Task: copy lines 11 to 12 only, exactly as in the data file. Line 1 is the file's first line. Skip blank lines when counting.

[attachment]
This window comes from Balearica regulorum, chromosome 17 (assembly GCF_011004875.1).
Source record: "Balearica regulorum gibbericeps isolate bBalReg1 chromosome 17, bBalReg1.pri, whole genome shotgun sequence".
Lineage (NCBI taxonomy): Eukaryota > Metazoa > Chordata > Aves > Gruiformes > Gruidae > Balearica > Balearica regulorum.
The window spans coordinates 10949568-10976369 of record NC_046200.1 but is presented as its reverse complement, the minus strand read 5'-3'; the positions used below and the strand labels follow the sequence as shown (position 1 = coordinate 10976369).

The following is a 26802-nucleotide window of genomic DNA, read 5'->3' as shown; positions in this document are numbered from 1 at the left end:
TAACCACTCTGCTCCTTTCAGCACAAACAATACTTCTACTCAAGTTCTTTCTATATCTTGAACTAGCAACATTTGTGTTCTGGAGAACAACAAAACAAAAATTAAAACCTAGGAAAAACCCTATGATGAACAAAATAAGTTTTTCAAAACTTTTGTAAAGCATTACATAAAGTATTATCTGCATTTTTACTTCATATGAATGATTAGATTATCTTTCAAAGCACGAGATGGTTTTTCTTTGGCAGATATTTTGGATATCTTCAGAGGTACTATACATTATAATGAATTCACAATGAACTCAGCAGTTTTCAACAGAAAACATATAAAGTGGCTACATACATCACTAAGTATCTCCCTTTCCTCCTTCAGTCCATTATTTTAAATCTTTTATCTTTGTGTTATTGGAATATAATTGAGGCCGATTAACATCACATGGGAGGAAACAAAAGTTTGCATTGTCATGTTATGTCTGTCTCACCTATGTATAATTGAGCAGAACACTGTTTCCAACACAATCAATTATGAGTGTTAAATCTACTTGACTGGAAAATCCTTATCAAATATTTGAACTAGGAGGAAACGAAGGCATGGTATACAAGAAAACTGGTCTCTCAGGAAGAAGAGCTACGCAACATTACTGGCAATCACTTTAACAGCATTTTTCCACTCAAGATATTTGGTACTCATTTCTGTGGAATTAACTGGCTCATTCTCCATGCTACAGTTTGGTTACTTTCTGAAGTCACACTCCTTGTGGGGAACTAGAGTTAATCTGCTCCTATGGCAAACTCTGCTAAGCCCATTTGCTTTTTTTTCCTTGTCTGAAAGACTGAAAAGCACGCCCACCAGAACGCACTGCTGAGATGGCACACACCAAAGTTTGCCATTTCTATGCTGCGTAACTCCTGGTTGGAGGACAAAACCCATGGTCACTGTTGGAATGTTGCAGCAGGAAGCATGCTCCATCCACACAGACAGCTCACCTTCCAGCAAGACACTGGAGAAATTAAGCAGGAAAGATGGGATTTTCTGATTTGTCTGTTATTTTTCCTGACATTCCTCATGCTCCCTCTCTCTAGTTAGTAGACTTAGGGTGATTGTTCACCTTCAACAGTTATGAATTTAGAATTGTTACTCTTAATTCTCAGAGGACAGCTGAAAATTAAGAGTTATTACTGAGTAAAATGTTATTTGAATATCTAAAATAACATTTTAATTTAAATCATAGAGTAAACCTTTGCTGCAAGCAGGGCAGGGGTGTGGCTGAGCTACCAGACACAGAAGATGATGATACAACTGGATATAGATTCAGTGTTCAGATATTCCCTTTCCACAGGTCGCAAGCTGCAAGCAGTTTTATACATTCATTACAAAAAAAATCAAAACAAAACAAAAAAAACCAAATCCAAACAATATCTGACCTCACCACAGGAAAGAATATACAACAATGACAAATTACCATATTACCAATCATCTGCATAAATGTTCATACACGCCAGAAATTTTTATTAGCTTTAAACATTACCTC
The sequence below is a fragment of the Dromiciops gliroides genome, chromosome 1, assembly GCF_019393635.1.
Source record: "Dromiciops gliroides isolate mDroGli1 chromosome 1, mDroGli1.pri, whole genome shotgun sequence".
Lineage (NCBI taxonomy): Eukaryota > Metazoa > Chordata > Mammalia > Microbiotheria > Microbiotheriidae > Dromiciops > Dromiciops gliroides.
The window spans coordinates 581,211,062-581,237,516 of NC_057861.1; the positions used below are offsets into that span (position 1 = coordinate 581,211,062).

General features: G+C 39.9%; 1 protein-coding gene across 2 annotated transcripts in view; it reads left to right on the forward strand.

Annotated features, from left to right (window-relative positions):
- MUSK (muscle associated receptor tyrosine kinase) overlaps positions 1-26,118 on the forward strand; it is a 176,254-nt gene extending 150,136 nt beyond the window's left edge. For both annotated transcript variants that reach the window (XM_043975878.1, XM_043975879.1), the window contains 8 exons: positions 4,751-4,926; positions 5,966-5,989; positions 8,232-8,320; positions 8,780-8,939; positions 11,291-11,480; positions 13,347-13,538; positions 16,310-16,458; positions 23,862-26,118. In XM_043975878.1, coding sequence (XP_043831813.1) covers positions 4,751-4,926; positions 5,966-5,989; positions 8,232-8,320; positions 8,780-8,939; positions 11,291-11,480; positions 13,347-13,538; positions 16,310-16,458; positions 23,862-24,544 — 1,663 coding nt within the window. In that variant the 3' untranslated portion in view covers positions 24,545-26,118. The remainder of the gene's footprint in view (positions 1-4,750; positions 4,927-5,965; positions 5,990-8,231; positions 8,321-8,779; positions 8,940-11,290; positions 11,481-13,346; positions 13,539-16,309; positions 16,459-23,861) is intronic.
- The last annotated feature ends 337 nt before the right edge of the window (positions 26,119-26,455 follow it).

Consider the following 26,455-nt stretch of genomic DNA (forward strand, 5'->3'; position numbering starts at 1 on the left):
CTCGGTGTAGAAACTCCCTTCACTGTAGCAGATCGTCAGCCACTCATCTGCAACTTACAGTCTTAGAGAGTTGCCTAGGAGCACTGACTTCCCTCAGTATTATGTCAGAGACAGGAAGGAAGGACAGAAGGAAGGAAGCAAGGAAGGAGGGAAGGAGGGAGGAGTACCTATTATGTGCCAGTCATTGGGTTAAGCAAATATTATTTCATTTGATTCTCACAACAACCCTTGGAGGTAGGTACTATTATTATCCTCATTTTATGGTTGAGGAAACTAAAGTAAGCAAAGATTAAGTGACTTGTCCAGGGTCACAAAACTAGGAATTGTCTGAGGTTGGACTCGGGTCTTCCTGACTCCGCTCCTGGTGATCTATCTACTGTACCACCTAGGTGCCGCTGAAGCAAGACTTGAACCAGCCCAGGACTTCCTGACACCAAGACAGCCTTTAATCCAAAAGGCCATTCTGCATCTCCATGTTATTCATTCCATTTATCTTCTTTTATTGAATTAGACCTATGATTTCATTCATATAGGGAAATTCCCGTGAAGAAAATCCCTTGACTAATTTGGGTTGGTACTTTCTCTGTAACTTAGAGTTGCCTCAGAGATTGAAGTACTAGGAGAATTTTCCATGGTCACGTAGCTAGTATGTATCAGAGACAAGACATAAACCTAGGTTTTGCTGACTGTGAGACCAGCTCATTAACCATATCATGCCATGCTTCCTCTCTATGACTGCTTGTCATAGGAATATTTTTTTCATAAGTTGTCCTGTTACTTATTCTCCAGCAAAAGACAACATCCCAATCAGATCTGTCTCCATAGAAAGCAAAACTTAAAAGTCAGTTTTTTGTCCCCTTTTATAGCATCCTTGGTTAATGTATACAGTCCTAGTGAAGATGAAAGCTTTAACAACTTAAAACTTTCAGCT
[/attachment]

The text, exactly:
General features: G+C 39.9%; 1 protein-coding gene across 2 annotated transcripts in view; it reads left to right on the forward strand.

Annotated features, from left to right (window-relative positions):